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Q&A: A lost interview with ENIAC co-inventor J. Presper Eckert

On the the 60th anniversary of the unveiling of ENIAC, a newly discovered interview with "Pres" Eckert explodes some ENIAC myths.

By Alexander Randall 5th
February 14, 2006 12:00 PM ET

Computerworld -

J. Presper Eckert
J. Presper Eckert
There are two epochs in computer history: Before ENIAC and After ENIAC. The first practical, all-electronic computer was unveiled on Feb. 14, 1946, at the University of Pennsylvania's Moore School of Electronics. While there are controversies about who invented what, there is universal agreement that the ENIAC (Electronic Numerical Integrator And Computer) was the watershed project that showed electronic computing was possible. It was a masterpiece of electrical engineering, with unprecedented reliability and speed. The two men most responsible for its success were J. Presper Eckert and John W. Mauchly.
I recorded two days of interviews with "Pres" Eckert in 1989. He was 70 years old. My father was Pres' best friend from childhood and I'd spent my childhood playing with his children. I visited him regularly as an adult. On that day, we spoke in his living room in Gladwyne, Pa. -- most of the time sitting on the floor. We stopped talking about computers only to fiddle with his Nova Chord electronic organ, which predated ENIAC, and we fiddled with stereo speakers. On a second occasion I recorded a conversation at his daughter's home in western Massachusetts. Eckert died in 1995. I've had the interview tapes for many years, but decided to transcribe them for ENIAC's 60th anniversary.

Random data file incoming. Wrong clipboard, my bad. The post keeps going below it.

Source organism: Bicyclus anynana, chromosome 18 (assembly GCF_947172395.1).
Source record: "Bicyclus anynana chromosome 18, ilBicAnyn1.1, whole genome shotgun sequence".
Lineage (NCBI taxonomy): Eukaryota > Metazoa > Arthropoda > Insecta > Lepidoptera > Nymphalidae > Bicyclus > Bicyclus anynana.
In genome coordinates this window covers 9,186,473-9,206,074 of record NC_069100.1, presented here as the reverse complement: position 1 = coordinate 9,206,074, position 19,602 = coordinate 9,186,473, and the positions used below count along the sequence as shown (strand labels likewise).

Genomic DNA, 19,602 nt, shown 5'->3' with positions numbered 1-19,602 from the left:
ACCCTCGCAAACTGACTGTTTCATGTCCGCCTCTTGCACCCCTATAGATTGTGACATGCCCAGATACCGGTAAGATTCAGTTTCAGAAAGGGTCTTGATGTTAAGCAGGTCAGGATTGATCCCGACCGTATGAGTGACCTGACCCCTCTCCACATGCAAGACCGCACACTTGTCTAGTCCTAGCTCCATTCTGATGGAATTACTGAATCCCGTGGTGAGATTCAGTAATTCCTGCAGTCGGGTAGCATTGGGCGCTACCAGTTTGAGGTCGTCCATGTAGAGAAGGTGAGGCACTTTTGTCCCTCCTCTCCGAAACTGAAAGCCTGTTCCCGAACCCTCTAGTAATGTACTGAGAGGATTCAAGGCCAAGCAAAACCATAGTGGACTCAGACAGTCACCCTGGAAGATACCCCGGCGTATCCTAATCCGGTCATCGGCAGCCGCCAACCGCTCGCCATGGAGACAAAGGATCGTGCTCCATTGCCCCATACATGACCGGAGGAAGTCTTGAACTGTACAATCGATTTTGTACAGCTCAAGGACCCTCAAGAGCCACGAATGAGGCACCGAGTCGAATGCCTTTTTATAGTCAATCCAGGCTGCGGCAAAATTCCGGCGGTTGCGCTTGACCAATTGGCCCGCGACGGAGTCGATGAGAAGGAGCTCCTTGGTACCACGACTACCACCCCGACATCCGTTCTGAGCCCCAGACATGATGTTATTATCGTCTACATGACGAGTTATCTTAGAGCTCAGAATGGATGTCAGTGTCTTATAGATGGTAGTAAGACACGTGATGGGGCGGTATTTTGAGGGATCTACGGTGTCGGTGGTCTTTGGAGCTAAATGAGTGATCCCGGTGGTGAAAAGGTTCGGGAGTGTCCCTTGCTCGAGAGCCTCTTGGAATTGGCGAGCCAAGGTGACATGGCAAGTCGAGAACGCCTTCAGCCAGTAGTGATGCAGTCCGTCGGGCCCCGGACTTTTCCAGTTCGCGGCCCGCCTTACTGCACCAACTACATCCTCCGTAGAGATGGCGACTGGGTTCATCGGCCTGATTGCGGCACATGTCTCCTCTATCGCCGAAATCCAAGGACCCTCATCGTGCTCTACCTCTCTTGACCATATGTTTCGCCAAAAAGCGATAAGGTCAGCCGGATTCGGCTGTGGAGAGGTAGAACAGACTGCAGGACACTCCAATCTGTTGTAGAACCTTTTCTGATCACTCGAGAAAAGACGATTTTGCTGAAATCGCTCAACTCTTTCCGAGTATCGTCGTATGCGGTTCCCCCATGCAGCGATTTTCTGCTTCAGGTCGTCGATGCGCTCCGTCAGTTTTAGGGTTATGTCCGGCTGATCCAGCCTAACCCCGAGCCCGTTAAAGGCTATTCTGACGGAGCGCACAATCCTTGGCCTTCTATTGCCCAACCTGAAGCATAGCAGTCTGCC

How did calculating machines work before ENIAC?
Well, a person with a paper and pencil can add two 10-digit numbers in about 10 seconds. With a hand calculator the time is down to 4 seconds. The Harvard Mark 1 was the last of the electromechanical computers -- it could add two 10-digit numbers in 0.3 seconds, about 30 times faster than paper and pencil.
When I was a graduate student, the Moore School of Electronics had two analyzers that were essentially copies of Vannevar Bush's machine from MIT.
What could that machine do?
It could solve linear differential equations, but only linear equations. It had a long framework divided into sections with a couple dozen shafts buried through it. You could put different gears on the shafts using screwdrivers and hammers and it had "integrators," that gave [the] product of two shafts coming in on a third shaft coming out. By picking the right gear ratio you should get the right constants in the equation. We used published tables to pick the gear ratios to get whatever number you wanted. The limit on accuracy of this machine was the slippage of the mechanical wheels on the integrator.
That made me say, "Let's built electronic integrators and stick them into this machine instead of those wheel

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